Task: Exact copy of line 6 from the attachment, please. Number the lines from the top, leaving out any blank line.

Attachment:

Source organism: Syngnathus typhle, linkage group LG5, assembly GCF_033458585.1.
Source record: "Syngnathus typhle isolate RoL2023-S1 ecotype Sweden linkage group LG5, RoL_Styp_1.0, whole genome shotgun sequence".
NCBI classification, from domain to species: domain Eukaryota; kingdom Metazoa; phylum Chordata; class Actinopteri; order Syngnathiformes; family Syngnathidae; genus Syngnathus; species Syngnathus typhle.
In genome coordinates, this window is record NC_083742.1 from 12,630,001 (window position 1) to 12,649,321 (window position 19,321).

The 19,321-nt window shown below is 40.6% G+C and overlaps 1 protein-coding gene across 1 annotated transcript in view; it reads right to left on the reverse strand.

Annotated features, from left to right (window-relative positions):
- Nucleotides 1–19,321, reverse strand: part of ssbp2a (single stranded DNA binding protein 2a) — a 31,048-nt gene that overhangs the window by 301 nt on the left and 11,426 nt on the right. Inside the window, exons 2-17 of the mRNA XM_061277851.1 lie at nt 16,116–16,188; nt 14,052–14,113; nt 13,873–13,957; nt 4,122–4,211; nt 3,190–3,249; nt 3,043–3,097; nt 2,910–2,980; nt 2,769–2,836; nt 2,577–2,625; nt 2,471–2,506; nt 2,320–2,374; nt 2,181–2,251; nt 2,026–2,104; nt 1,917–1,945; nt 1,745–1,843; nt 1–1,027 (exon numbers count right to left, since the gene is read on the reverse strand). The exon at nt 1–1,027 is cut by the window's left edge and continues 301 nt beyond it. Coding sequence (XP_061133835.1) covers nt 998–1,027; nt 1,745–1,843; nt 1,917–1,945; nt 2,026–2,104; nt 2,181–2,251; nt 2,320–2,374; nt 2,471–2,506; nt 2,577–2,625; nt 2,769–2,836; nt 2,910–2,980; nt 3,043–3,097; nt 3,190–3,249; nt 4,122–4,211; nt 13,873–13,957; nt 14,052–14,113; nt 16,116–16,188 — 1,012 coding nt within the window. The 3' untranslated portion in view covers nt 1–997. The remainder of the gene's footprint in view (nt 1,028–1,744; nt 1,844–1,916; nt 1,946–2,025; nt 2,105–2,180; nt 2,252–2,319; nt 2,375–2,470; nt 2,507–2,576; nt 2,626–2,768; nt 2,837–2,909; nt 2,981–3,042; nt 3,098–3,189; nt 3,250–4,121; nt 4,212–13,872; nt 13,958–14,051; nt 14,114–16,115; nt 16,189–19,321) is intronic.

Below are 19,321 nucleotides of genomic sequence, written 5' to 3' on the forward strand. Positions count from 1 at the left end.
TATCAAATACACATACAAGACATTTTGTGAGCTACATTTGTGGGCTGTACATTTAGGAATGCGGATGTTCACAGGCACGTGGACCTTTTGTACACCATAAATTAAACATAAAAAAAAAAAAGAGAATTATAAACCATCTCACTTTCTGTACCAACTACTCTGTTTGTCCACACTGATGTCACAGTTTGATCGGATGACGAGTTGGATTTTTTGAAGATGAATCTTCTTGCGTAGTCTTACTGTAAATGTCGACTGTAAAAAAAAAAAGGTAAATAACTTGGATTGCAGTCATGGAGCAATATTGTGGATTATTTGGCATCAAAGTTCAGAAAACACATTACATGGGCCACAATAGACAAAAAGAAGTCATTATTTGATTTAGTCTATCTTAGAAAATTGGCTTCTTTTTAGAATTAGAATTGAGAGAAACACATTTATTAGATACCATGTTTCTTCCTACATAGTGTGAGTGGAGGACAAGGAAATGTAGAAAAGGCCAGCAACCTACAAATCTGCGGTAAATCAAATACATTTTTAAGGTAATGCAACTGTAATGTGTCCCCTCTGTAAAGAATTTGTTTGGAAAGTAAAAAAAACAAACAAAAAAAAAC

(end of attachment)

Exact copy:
Annotated features, from left to right (window-relative positions):